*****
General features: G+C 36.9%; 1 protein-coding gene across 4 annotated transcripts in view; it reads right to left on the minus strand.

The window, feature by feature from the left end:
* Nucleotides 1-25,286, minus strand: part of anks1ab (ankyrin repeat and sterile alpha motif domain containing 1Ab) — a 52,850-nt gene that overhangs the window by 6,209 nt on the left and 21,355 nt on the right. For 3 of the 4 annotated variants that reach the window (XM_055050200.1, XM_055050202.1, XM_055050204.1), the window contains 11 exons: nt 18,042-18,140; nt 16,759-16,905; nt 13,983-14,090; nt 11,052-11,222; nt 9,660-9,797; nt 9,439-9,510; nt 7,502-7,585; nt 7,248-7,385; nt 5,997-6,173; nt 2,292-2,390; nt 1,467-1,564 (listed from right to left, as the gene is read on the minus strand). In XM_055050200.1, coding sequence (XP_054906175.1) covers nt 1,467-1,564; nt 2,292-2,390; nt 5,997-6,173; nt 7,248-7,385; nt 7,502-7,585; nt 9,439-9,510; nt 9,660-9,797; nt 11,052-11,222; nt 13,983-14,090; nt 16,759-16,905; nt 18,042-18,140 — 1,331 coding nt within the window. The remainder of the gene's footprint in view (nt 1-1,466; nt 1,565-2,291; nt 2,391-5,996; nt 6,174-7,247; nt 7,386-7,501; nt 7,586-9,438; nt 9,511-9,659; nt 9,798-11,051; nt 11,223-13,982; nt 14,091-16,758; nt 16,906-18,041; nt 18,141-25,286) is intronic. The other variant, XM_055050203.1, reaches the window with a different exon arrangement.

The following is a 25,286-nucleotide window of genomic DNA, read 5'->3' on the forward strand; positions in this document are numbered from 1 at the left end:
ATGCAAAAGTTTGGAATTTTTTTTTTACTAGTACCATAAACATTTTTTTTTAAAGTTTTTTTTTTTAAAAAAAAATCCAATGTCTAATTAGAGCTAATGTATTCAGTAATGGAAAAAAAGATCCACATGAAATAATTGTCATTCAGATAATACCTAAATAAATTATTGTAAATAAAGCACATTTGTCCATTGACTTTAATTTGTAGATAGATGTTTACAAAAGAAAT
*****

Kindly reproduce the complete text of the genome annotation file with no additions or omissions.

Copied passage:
General features: G+C 36.9%; 1 protein-coding gene across 4 annotated transcripts in view; it reads right to left on the minus strand.

The window, feature by feature from the left end:
* Nucleotides 1-25,286, minus strand: part of anks1ab (ankyrin repeat and sterile alpha motif domain containing 1Ab) — a 52,850-nt gene that overhangs the window by 6,209 nt on the left and 21,355 nt on the right. For 3 of the 4 annotated variants that reach the window (XM_055050200.1, XM_055050202.1, XM_055050204.1), the window contains 11 exons: nt 18,042-18,140; nt 16,759-16,905; nt 13,983-14,090; nt 11,052-11,222; nt 9,660-9,797; nt 9,439-9,510; nt 7,502-7,585; nt 7,248-7,385; nt 5,997-6,173; nt 2,292-2,390; nt 1,467-1,564 (listed from right to left, as the gene is read on the minus strand). In XM_055050200.1, coding sequence (XP_054906175.1) covers nt 1,467-1,564; nt 2,292-2,390; nt 5,997-6,173; nt 7,248-7,385; nt 7,502-7,585; nt 9,439-9,510; nt 9,660-9,797; nt 11,052-11,222; nt 13,983-14,090; nt 16,759-16,905; nt 18,042-18,140 — 1,331 coding nt within the window. The remainder of the gene's footprint in view (nt 1-1,466; nt 1,565-2,291; nt 2,391-5,996; nt 6,174-7,247; nt 7,386-7,501; nt 7,586-9,438; nt 9,511-9,659; nt 9,798-11,051; nt 11,223-13,982; nt 14,091-16,758; nt 16,906-18,041; nt 18,141-25,286) is intronic. The other variant, XM_055050203.1, reaches the window with a different exon arrangement.

The following is a 25,286-nucleotide window of genomic DNA, read 5'->3' on the forward strand; positions in this document are numbered from 1 at the left end:
ATGCAAAAGTTTGGAATTTTTTTTTTACTAGTACCATAAACATTTTTTTTTAAAGTTTTTTTTTTTAAAAAAAAATCCAATGTCTAATTAGAGCTAATGTATTCAGTAATGGAAAAAAAGATCCACATGAAATAATTGTCATTCAGATAATACCTAAATAAATTATTGTAAATAAAGCACATTTGTCCATTGACTTTAATTTGTAGATAGATGTTTACAAAAGAAAT